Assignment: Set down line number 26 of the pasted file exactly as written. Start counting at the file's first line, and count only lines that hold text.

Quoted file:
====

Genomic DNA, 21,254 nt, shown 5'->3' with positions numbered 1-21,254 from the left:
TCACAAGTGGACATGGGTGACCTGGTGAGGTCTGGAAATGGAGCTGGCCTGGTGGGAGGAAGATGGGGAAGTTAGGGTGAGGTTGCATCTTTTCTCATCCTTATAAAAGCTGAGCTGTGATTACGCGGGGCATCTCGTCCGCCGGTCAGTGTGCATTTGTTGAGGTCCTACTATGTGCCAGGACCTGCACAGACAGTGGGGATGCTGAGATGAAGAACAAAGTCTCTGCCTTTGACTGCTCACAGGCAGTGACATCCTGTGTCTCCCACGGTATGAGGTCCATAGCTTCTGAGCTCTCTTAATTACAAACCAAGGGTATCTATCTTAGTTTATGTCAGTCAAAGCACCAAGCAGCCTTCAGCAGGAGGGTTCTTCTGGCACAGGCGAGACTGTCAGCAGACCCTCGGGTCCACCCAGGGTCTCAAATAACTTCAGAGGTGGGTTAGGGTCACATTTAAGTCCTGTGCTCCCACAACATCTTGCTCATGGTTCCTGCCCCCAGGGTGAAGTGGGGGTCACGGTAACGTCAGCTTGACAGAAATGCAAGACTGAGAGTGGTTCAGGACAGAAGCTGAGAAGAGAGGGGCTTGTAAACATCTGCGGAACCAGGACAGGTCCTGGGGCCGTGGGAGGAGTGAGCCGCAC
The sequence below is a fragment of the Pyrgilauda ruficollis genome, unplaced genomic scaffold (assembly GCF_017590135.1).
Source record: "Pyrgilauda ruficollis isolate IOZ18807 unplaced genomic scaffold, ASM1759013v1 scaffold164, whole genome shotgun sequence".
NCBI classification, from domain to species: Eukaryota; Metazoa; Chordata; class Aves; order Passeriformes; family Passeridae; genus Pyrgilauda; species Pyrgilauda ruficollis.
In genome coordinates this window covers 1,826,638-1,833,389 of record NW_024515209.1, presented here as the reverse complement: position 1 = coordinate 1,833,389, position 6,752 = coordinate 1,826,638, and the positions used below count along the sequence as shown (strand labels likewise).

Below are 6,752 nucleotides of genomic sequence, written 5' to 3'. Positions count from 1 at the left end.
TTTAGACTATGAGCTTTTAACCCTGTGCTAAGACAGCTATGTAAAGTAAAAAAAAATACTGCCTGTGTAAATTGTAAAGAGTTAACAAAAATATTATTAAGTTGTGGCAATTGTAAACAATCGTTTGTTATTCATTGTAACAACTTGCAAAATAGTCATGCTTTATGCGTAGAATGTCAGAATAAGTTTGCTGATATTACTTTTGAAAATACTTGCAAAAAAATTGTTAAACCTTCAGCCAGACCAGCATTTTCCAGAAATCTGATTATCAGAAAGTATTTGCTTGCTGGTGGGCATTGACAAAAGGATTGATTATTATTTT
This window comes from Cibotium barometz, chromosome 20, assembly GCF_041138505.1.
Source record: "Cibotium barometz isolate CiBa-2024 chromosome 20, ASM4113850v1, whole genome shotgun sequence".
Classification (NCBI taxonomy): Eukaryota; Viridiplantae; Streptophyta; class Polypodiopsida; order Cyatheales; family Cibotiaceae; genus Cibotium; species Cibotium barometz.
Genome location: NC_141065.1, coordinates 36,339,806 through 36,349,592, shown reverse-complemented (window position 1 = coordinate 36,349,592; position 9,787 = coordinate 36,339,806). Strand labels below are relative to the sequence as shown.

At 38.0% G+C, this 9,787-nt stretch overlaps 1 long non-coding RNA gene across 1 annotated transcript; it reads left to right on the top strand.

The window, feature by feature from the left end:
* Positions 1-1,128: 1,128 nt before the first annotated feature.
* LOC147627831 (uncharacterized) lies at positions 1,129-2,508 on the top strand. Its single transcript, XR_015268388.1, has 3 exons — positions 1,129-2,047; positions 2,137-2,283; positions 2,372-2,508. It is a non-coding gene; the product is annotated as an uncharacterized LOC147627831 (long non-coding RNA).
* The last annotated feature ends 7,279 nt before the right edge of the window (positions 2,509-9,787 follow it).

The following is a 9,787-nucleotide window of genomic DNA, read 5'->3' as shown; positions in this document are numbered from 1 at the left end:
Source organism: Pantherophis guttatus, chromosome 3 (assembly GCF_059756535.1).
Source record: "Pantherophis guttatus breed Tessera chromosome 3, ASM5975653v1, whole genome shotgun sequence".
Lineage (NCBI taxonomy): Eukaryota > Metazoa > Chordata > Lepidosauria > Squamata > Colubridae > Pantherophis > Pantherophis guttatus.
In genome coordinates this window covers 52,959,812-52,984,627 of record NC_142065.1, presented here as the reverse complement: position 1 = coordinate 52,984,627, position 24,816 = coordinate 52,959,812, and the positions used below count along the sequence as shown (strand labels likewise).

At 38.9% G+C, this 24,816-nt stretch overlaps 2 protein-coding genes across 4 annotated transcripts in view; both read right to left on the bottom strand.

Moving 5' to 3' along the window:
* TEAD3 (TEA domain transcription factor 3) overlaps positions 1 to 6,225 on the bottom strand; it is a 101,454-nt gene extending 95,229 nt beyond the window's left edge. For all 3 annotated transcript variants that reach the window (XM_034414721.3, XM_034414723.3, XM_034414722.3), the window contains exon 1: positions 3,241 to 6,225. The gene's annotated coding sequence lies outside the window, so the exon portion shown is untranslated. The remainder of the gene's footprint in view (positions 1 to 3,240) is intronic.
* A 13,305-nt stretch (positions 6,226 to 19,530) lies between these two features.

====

* A 13,305-nt stretch (positions 6,226 to 19,530) lies between these two features.